Scor­pio News


January–March 1987 – Volume 1. Issue 1.

Page 35 of 63

I’m sorry, Mr. Martin, but it’s about here that our opinions start to differ. I don’t know your profession, but I would guess it’s not involved with either electronic manufacture or retailing.

Agreed, the Nascom was unique, being in advance of tte time and aimed at a totally (in this country) untried market. Its virtues were simplicity (relative term) and the fact it was supplied as a kit. But was not its success due to more to its uniqueness in the marketplace rather than the fact that it was communicable and supplied as a kit? In the beginning there was Nascom and no other choice except either a much simpler machine (the original the Cambridge ??? (you know, the thing before the ZX80)) [Ed. MK14??] or the machines being published as serials in the electronics mags at the time which were almost totally diy.

The original high cost was brought about by the need to amortize the original development cost and not the cost of the chips employed at the time. The fall in chip prices was reflected by a price reduction in the Nascom 1 a year or so after its introduction. Also I can think of no examples of board manufactures ‘hiking up’ prices in line with the Nascom. All manufacturers are faced with the same problem, the need to recoup the cost of a design. The material cost of the finished produce usually has little relation to the final selling price. Most other computers started life priced fairly highly and prices fell as the costs were recouped (ignoring the dumping of produce which did not sell at all).

Next, Sir, you imply the lack of progressive design and by so doing contradict one of the main virtues of the Nascom. One of the gain reasons that the Nascom was so adaptable and of such value in (self) education was the very fact that design was NOT stuffed into a ULA. Apart from the fact that ULAs were only just becoming available at the time the Nascom 1 was designed. ULAs are marvelous things from a mass production point of view. But you can hardly get inside one with a soldering iron and bend the original designers’ ideas towards your own. Secondly, ULAs are extremely costly to develop and to gain benefit from their use, a market must exist in hundreds of thousands or even millions. The Nascom sold in thousands, but never enough to make the use of ULAs viable.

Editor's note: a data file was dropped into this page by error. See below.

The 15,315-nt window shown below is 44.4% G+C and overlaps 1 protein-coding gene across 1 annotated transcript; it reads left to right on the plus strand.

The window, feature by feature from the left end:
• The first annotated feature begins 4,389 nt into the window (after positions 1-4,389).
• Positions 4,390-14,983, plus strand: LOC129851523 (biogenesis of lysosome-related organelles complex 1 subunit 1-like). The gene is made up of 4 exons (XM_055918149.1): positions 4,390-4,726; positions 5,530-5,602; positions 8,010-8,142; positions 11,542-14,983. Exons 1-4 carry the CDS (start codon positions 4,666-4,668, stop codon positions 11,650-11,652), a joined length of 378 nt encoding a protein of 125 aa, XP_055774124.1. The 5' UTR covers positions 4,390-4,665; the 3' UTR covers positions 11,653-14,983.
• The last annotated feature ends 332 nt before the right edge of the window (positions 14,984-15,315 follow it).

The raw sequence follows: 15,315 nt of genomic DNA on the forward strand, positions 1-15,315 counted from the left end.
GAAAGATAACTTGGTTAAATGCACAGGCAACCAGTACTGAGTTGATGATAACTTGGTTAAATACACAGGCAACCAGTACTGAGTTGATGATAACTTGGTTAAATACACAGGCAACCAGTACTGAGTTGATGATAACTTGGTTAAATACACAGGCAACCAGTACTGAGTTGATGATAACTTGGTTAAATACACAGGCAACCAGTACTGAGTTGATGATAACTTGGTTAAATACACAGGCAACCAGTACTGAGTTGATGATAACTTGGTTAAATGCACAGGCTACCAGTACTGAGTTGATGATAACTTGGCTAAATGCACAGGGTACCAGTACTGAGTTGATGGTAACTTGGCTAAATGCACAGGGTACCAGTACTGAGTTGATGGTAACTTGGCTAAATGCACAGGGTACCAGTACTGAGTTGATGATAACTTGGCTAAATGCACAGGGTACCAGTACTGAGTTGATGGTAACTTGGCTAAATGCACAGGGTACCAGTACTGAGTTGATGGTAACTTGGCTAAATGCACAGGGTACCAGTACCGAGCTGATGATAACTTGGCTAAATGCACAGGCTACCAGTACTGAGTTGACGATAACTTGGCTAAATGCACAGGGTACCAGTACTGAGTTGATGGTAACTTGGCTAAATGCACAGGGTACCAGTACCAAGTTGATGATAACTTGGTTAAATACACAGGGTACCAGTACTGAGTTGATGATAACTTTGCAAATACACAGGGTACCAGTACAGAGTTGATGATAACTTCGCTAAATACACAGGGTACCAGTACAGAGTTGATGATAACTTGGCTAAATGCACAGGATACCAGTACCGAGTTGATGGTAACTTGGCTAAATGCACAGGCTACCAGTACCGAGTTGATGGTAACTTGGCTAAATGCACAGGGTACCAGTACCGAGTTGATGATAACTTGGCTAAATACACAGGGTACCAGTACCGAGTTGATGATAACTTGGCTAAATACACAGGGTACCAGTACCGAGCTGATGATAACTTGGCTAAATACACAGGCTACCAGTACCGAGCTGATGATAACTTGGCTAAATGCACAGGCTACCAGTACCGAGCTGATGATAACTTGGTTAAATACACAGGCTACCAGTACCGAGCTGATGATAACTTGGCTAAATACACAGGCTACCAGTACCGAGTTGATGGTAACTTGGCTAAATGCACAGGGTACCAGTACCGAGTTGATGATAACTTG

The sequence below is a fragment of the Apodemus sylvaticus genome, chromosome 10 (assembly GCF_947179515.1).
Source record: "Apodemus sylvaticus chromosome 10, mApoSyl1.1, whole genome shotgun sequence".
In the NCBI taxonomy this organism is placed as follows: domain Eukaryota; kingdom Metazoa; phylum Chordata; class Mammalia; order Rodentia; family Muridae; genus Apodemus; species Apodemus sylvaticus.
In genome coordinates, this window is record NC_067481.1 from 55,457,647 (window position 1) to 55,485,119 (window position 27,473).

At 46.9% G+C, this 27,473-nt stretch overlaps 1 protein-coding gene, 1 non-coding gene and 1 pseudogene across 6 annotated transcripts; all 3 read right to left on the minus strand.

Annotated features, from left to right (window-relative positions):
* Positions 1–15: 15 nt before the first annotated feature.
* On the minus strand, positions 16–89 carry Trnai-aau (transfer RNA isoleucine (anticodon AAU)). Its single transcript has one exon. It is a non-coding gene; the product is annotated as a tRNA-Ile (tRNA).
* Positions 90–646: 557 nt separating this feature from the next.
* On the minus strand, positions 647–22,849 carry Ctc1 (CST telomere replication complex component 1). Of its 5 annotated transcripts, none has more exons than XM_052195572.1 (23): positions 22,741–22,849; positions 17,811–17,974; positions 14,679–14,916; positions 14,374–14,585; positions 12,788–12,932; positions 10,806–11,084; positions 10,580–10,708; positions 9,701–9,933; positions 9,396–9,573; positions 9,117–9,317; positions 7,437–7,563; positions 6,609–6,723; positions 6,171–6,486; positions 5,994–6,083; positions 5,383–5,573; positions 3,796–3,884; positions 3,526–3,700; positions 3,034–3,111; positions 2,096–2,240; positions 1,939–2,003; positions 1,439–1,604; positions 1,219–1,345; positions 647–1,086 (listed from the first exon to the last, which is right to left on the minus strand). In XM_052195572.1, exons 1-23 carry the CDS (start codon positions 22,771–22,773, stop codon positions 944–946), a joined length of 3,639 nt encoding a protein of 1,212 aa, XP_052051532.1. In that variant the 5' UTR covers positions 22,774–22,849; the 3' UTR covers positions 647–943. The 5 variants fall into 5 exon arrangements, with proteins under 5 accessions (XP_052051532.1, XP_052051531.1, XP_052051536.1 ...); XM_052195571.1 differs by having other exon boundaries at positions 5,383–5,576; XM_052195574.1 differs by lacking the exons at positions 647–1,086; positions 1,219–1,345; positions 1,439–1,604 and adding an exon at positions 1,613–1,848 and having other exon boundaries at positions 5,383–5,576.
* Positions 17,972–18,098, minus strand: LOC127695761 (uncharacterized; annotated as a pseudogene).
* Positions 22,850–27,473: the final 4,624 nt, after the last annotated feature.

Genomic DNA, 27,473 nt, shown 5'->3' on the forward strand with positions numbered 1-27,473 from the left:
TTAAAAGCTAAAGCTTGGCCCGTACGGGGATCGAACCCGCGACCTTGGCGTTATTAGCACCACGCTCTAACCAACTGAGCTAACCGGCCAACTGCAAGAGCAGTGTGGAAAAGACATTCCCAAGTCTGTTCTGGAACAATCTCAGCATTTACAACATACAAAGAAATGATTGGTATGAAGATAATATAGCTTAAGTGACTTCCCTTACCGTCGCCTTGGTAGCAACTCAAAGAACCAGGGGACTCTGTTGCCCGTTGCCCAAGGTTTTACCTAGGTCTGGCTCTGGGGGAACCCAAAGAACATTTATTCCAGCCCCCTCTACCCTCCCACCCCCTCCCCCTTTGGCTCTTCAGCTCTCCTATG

Gemini have compromised a bit, they tend towards specialized PROMe and PALs in their designs. This saves a lot of chippery and by so doing simplifies board layout. Again Gemini boards sell in quantity, but not enough to make ULAs viable. Also, Gemini I think must know that they are a specialized market, and even the introduction of PROMs places restraints upon the flexibility of the boards. I wonder if you have looked inside an Amstrad PCW8256, it’s only got half a dozen chips in it (excluding eight RAMs) all centered around one postage stamp sized 99 legged beast in the centre. Marvelous from manufacturing point of view, it even keeps the accountants happy. But you’ve got to aim at making 1.000.000 of the machines to make it viable, and heaven help anyone who wants to personalize an Amstrad!

And so to extended addressing. There is a craze at the moment to endow the Z80 and the 6502 with 128K, 256K, 512K or even a 1M of addressing capability. But what can you do with it? No application software for micros is ever written that big, and no individual in a Nascom/​Gemini context is ever going to write anything bigger than 60K because the market is too small and even smaller for the few Geminis fitted with 256K RAM cards actually used as RAM. It’s the numbers game! I’ve got something bigger than you – never mind what you do with it! The only sensible thing to do with this amount of RAM is to use it a virtual disk. Gemini have done both with the GM813 with its extended addressing and their 256K RAM card and the 512K silicon disk. But I often wonder if it was worth the effort. Don’t forget, to use this RAM, you must have application software to run in it and loading 128K from tape will take all day, and disk software has to be applicable to machines which don’t necessarily have this address range, so what’s the point? Ok my machine has a 512k virtual disk but I hardly ever use it, and something like the Amstrad only uses it as virtual disk because it’s only got one drive and it was cheaper than fitting a second.

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